Barnes: home nations set for rules advantage
The home nations will have an advantage over their southern hemisphere rivals this autumn because of their familiarity with the six law amendments recently introduced by World Rugby, according to England’s top referee, Wayne Barnes.
The changes – three at the scrum and three at the breakdown – are designed to encourage quicker ball for the attacking team and came into effect in the northern hemisphere on 1 August. They do not begin in the southern hemisphere until January but will be used this autumn when England host Argentina, Australia and Samoa, and Wales host New Zealand.
Barnes said: “Unfortunately for the southern hemisphere, but fortunately for us, come November they’ll be playing under our laws so they’ve got to get used to them. If we get a small advantage up here, I’m sure the coaches will try to use it.”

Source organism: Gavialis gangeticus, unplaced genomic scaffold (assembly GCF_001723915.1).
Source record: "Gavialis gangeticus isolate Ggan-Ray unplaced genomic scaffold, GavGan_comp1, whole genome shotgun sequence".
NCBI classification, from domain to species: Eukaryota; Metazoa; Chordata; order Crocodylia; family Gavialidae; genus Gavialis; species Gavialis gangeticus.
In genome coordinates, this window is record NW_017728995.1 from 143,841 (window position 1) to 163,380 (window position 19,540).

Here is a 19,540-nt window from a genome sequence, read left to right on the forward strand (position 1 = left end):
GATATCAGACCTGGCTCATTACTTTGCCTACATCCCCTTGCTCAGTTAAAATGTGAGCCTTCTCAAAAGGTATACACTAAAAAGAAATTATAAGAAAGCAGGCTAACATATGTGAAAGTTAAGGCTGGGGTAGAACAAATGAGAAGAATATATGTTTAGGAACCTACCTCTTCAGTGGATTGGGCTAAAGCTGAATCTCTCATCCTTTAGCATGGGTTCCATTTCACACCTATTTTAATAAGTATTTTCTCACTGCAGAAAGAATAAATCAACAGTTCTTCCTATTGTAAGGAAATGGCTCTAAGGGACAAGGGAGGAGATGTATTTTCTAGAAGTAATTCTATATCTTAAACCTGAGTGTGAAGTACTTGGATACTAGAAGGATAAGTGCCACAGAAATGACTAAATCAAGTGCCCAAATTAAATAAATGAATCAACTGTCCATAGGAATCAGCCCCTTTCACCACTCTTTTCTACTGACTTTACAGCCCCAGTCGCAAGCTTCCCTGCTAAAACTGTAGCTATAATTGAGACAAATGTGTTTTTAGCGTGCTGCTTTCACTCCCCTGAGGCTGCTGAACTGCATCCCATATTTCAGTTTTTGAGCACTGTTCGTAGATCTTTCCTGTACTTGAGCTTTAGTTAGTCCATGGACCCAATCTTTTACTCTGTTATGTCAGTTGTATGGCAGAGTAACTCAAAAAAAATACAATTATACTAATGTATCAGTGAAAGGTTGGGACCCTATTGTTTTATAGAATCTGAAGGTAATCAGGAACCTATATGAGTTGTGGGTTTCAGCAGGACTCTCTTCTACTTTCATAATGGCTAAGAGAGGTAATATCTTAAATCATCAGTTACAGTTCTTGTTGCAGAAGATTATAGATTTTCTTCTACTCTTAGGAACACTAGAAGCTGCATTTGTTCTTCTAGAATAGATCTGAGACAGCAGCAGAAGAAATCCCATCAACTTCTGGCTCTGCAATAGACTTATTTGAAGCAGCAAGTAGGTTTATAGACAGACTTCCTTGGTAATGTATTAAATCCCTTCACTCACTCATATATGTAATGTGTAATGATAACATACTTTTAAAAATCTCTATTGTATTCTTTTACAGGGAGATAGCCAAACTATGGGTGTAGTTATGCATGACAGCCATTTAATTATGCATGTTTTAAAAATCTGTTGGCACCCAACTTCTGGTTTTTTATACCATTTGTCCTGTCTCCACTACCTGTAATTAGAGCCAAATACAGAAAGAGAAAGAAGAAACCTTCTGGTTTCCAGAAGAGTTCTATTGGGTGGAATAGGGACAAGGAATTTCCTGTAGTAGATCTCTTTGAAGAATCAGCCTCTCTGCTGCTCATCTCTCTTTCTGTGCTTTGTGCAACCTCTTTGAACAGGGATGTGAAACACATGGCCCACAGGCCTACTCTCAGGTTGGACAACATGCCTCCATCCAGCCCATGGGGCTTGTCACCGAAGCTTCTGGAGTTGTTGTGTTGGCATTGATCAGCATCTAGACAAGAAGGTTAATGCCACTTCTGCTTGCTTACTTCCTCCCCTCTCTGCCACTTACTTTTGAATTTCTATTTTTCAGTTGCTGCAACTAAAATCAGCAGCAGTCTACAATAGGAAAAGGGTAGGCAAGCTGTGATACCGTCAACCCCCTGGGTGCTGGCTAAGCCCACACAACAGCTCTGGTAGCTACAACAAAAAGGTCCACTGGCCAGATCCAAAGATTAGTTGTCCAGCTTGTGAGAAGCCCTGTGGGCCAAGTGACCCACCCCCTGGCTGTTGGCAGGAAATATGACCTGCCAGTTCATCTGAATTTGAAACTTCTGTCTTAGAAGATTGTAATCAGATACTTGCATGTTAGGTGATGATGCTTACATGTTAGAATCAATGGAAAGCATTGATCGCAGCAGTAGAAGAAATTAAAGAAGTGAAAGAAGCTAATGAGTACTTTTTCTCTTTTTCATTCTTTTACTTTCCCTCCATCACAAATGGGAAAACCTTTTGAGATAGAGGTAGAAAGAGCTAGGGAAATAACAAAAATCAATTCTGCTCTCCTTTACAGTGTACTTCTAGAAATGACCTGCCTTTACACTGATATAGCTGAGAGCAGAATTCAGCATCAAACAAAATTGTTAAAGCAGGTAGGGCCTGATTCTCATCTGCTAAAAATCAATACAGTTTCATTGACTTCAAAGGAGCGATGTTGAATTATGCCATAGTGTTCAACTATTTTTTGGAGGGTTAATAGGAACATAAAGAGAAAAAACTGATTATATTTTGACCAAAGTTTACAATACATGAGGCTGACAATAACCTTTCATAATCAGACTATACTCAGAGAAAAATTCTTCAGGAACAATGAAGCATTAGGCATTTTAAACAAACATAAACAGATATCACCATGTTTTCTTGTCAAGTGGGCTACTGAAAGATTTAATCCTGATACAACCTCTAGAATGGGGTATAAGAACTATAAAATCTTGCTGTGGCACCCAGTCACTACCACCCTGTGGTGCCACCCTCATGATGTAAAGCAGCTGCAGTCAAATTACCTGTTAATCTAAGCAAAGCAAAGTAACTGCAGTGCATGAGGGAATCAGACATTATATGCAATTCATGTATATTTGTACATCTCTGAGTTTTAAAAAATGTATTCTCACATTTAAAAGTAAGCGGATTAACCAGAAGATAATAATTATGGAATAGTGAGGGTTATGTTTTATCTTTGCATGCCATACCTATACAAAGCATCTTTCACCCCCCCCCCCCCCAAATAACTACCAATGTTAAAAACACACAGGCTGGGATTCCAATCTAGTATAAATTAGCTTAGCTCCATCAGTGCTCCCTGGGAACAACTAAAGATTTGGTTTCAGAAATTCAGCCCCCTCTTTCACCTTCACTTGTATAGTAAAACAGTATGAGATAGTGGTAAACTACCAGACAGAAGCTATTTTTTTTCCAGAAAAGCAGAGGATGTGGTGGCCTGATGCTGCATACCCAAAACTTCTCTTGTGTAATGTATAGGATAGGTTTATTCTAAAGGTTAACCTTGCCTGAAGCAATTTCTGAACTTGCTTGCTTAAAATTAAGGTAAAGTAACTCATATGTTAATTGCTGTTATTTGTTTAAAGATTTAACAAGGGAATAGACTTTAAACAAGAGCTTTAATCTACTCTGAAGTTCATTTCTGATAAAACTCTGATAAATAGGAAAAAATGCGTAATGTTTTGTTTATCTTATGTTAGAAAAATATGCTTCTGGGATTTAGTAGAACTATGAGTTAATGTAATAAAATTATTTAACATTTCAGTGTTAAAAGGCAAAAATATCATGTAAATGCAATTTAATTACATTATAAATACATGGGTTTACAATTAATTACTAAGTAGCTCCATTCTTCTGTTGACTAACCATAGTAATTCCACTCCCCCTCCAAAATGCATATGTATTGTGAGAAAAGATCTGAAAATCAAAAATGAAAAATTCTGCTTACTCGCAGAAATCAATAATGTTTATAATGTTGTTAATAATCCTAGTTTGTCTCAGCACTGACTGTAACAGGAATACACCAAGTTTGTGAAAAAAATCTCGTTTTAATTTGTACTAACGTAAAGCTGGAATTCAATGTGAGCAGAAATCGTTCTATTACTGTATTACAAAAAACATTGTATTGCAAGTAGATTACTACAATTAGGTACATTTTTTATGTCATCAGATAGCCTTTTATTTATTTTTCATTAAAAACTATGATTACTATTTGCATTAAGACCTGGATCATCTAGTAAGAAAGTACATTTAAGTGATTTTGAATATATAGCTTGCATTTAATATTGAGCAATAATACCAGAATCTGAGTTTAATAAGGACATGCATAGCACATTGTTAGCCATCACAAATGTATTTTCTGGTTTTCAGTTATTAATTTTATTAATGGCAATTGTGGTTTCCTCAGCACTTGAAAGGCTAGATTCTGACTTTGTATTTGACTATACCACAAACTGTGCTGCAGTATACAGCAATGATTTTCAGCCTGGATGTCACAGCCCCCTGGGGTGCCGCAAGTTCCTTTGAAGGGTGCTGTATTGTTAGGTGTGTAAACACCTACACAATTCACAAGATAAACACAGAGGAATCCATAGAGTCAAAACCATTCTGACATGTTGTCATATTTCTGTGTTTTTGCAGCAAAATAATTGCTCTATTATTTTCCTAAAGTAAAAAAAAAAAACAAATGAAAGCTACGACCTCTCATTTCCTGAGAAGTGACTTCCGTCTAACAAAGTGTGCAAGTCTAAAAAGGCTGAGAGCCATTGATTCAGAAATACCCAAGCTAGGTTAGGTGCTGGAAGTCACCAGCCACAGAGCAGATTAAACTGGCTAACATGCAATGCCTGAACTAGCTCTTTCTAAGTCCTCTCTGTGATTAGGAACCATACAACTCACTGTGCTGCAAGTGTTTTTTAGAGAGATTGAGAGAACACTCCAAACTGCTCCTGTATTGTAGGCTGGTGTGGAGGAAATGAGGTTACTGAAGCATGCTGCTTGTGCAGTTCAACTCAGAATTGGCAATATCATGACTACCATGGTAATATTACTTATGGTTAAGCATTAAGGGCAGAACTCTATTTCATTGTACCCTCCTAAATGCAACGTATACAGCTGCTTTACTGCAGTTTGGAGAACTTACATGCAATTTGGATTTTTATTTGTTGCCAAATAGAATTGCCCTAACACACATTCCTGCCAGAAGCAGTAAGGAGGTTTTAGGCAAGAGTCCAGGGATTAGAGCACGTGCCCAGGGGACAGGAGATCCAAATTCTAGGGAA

Barnes, meanwhile, does not believe there is a growing problem of dissent among players despite a number of incidents in the opening weeks of the Premiership. Barnes was in charge of Bath’s victory over Saracens on Saturday during which Schalk Brits was furious that Kahn Fotuali’i had milked a penalty by deliberately throwing the ball against him.
“I don’t there’s an abuse issue in the game at all,” said Barnes. “There’s a lot of respect. Of course players get excited during the game but that relationship is so special within our game. [Brits] was just really frustrated with what had happened. He knocked on our door and said ‘that was out of order’ at half-time.”
Karl Dickson, the former Harlequins scrum-half turned referee, believes officials are fitter than modern players. “That was my biggest surprise: I was ‘wow’ at how much fitter than players they are. It took time to get up to speed.”